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    You are in: Home / Community Forums / Middle East & North Africa / Let's Go to Saudi Arabia!
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    Let's Go to Saudi Arabia!

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    Annacia
    Thu Jun 06, 2013 7:17 pm
    Forum Host
    Mia in Germany wrote:
    Hi ladies wave.gif
    Hope late spring / early summer is good to you, too! I'm enjoying wonderful sunshine after that incredibly long winter.

    I've made and thoroughly enjoyed Eggplant and Pomegranate Stew (With Beef or Lamb) #360910 by Aisha al Saieed
    icon_biggrin.gif


    I've noted your completion hon. Anything interesting happening this weekend?
    Annacia
    Thu Jun 06, 2013 7:21 pm
    Forum Host
    Bonnie G #2 wrote:
    Here to report Bonnie G #2 completed my final tag - Arabic Honey Cake 425108 and it was sooooo good, sweet but a small piece goes a long way. I made it to have something for the yard workers I had today and they loved it too.



    Bonnie, that looks delish and your all complete on PG one.

    We still have a lot of June left though icon_wink.gif
    Annacia
    Thu Jun 06, 2013 7:27 pm
    Forum Host
    Tagging

    Main: Middle Eastern Chicken Skewers #361583 by Buster's friend
    Side: Middle Eastern Potato Salad #178969 by SkinnyMinnie
    Dessert: Arabian Orange Ice #94878 by winkki
    Middle Eastern Lemonade #16567 by Mirj
    Bonnie G #2
    Fri Jun 07, 2013 8:12 am
    Food.com Groupie
    This has really been fun and brings back some great memories. I just may try some more but in this house, until DH returns I don't do a lot of cooking with just me here - have to look for timing when I've got some company coming around. icon_wink.gif
    Annacia
    Fri Jun 07, 2013 9:23 am
    Forum Host
    Good Morning All wave.gif

    Bonnie, your always very welcome in this forum my friend and you don't need to tag every time you visit. Your company is great and I love hearing about the NA/ME countries from someone who lived there. icon_biggrin.gif
    Elmotoo
    Sun Jun 09, 2013 5:08 pm
    Forum Host
    Bonnie G #2 wrote:
    This has really been fun and brings back some great memories. I just may try some more but in this house, until DH returns I don't do a lot of cooking with just me here - have to look for timing when I've got some company coming around. icon_wink.gif

    Please share more stories! I have a friend who is actually a colleague of my mom's since forever. He went to Riyadh, Saudi Arabia YEARS ago to set up their EMS (ambulance) service. He brought a goat cooker back for my parents. We use it for cooking lobsters for large crowds. it looks sort of like this: but not as deep & maybe a bigger circumference. It's BIG!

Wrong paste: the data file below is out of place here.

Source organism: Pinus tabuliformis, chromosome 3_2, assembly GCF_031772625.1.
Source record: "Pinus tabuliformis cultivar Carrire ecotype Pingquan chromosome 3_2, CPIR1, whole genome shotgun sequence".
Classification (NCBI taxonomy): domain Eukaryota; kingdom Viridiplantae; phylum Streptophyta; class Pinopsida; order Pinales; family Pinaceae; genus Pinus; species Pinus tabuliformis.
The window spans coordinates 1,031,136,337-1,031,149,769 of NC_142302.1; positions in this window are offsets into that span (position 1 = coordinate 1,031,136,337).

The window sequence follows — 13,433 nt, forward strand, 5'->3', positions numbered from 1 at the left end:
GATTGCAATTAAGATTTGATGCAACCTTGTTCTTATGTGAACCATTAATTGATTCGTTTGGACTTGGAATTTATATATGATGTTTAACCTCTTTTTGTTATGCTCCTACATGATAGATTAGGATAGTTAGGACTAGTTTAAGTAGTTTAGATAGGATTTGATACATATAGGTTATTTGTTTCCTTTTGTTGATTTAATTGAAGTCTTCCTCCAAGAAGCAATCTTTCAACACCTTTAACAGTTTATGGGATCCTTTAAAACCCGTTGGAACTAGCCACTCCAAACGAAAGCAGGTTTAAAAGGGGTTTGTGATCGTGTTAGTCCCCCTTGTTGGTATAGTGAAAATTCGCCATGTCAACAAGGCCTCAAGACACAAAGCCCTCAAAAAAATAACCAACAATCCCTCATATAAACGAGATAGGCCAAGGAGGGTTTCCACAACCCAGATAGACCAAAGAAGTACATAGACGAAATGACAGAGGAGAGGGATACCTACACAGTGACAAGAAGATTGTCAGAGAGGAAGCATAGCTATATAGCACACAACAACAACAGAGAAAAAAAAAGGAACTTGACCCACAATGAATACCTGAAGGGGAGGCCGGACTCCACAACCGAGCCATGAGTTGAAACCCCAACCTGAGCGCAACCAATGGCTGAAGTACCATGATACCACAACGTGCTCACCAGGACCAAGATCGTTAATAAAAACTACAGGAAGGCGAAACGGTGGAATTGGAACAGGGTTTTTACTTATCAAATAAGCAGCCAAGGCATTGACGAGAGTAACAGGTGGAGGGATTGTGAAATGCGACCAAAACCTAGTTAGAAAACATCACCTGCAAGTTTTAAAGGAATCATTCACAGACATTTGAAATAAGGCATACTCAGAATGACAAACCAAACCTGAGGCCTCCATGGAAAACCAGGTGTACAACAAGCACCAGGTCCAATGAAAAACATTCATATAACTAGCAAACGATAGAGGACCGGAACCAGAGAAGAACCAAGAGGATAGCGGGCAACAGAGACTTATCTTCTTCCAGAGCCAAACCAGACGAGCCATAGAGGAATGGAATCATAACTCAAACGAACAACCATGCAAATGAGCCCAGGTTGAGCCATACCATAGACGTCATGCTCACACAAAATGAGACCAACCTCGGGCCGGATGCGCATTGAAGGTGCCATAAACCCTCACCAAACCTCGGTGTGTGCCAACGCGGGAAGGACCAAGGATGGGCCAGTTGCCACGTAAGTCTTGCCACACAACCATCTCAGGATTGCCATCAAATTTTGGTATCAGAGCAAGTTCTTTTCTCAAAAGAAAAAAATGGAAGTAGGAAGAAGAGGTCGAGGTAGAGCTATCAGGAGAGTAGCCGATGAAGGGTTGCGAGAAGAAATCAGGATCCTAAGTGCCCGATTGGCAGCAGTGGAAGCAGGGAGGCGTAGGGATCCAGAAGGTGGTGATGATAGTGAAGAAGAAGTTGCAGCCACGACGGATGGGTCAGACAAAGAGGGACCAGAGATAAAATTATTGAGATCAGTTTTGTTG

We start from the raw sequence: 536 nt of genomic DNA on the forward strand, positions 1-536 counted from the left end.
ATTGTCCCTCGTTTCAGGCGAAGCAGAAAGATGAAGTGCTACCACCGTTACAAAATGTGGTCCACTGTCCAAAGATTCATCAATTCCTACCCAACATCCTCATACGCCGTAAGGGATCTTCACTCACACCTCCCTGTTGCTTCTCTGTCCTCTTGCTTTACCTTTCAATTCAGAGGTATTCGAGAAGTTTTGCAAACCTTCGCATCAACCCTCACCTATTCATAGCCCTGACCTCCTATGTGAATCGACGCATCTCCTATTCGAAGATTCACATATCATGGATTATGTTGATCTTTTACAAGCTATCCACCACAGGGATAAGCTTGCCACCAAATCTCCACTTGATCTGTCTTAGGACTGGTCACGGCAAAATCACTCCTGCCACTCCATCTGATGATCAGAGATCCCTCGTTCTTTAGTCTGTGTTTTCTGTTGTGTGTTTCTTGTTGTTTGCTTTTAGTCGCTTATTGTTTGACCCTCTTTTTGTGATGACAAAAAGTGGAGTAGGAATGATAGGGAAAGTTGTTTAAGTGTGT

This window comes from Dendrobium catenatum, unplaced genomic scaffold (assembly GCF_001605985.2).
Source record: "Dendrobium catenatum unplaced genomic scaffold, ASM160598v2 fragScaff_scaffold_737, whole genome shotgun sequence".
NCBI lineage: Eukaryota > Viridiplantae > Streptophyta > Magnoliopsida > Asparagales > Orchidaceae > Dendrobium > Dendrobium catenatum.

Elmotoo
    Sun Jun 09, 2013 5:10 pm
    Forum Host
    Thank you, A, it seems p.1 is current!
    Bonnie G #2
    Sun Jun 09, 2013 5:43 pm
    Food.com Groupie
    Oh yes, I never actually saw them cooking the goats, but have been invited to dinner where it was served on a large platter that everyone shared. It was so wonderful and the spices so different (but sooo good) from anything we'd had before.

    The first time was kind of funny as we didn't really understand the customs had only been there a short time when we took a drive to Hofuf - one of the most fascinating cities we've ever seen. But DH got to talking with a man who was a teacher there and really spoke excellent English. As it was afternoon prayer and everything was closing he invited us to his home for "TEA" what an experience that turned out.

    First when we arrived myself and DD where introduced to his wife and family and taken to one side of the house, while DH followed him to another. This was my first experience with this, but had expected it as we'd been told it was separated like this. However; the females of the family did NOT speak English as he did as we soon learned (this is when I made up my mind I WOULD learn Arabic) but they were very hospitable and showed us to our seats (on cushions on the floor) and preceded to have a HUGE platter of goat and other sides brought in. Everyone would scoop out servings with pieces of pita bread. Then DD, who had NOT gone through the orientation asks "may I have a fork" once they knew what she was asking for it brought out a lot of giggles but they did bring her a spoon. Later we joined the men for tea and talk. This happened so long ago but is still one of my finest memories of the wonderful hospitality of the family we met.
    Annacia
    Sun Jun 09, 2013 6:38 pm
    Forum Host
    What a wonderful introduction to a new land and people Bonnie. How old was your DD then?
    Elmotoo
    Sun Jun 09, 2013 7:00 pm
    Forum Host
    I love hearing your stories! So fascinating especially since the only culture I've ever known is so different. Thank you for sharing!
    Beth
    Cookgirl
    Sun Jun 09, 2013 7:20 pm
    Forum Host
    Bonnie, tell us more! I am thoroughly enjoying reading your posts!
    Bonnie G #2
    Mon Jun 10, 2013 7:53 am
    Food.com Groupie